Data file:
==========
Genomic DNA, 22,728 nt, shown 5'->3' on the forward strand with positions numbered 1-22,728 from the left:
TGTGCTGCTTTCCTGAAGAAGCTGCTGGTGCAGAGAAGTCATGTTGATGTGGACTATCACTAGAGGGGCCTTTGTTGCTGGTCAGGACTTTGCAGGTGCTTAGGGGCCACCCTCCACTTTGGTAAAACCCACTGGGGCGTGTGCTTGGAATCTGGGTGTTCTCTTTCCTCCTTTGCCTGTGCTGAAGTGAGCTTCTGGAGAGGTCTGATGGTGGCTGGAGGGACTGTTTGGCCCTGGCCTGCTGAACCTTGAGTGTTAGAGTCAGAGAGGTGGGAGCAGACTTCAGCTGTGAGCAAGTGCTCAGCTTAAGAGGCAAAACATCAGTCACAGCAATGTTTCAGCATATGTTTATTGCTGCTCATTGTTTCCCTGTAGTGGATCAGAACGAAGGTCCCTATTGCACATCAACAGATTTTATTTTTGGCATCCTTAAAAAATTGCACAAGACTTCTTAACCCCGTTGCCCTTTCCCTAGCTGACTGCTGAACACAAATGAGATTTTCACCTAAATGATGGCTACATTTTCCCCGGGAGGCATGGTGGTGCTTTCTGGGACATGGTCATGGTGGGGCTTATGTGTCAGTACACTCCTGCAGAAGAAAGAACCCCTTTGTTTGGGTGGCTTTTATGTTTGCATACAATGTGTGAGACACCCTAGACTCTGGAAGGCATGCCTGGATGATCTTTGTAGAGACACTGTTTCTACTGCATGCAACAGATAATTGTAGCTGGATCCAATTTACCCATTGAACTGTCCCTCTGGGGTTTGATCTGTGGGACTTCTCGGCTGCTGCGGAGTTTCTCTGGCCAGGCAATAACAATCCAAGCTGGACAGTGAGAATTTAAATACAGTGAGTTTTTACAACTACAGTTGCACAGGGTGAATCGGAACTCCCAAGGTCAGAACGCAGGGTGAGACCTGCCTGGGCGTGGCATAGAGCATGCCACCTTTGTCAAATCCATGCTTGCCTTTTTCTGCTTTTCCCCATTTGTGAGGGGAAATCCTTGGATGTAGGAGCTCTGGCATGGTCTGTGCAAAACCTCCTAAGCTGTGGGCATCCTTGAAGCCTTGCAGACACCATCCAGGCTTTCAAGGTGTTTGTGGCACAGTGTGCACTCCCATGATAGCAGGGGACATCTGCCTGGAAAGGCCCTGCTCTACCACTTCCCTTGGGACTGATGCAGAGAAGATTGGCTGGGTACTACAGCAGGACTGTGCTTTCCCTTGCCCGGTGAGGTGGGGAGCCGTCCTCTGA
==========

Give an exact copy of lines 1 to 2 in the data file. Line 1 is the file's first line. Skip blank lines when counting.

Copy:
Genomic DNA, 22,728 nt, shown 5'->3' on the forward strand with positions numbered 1-22,728 from the left:
TGTGCTGCTTTCCTGAAGAAGCTGCTGGTGCAGAGAAGTCATGTTGATGTGGACTATCACTAGAGGGGCCTTTGTTGCTGGTCAGGACTTTGCAGGTGCTTAGGGGCCACCCTCCACTTTGGTAAAACCCACTGGGGCGTGTGCTTGGAATCTGGGTGTTCTCTTTCCTCCTTTGCCTGTGCTGAAGTGAGCTTCTGGAGAGGTCTGATGGTGGCTGGAGGGACTGTTTGGCCCTGGCCTGCTGAACCTTGAGTGTTAGAGTCAGAGAGGTGGGAGCAGACTTCAGCTGTGAGCAAGTGCTCAGCTTAAGAGGCAAAACATCAGTCACAGCAATGTTTCAGCATATGTTTATTGCTGCTCATTGTTTCCCTGTAGTGGATCAGAACGAAGGTCCCTATTGCACATCAACAGATTTTATTTTTGGCATCCTTAAAAAATTGCACAAGACTTCTTAACCCCGTTGCCCTTTCCCTAGCTGACTGCTGAACACAAATGAGATTTTCACCTAAATGATGGCTACATTTTCCCCGGGAGGCATGGTGGTGCTTTCTGGGACATGGTCATGGTGGGGCTTATGTGTCAGTACACTCCTGCAGAAGAAAGAACCCCTTTGTTTGGGTGGCTTTTATGTTTGCATACAATGTGTGAGACACCCTAGACTCTGGAAGGCATGCCTGGATGATCTTTGTAGAGACACTGTTTCTACTGCATGCAACAGATAATTGTAGCTGGATCCAATTTACCCATTGAACTGTCCCTCTGGGGTTTGATCTGTGGGACTTCTCGGCTGCTGCGGAGTTTCTCTGGCCAGGCAATAACAATCCAAGCTGGACAGTGAGAATTTAAATACAGTGAGTTTTTACAACTACAGTTGCACAGGGTGAATCGGAACTCCCAAGGTCAGAACGCAGGGTGAGACCTGCCTGGGCGTGGCATAGAGCATGCCACCTTTGTCAAATCCATGCTTGCCTTTTTCTGCTTTTCCCCATTTGTGAGGGGAAATCCTTGGATGTAGGAGCTCTGGCATGGTCTGTGCAAAACCTCCTAAGCTGTGGGCATCCTTGAAGCCTTGCAGACACCATCCAGGCTTTCAAGGTGTTTGTGGCACAGTGTGCACTCCCATGATAGCAGGGGACATCTGCCTGGAAAGGCCCTGCTCTACCACTTCCCTTGGGACTGATGCAGAGAAGATTGGCTGGGTACTACAGCAGGACTGTGCTTTCCCTTGCCCGGTGAGGTGGGGAGCCGTCCTCTGA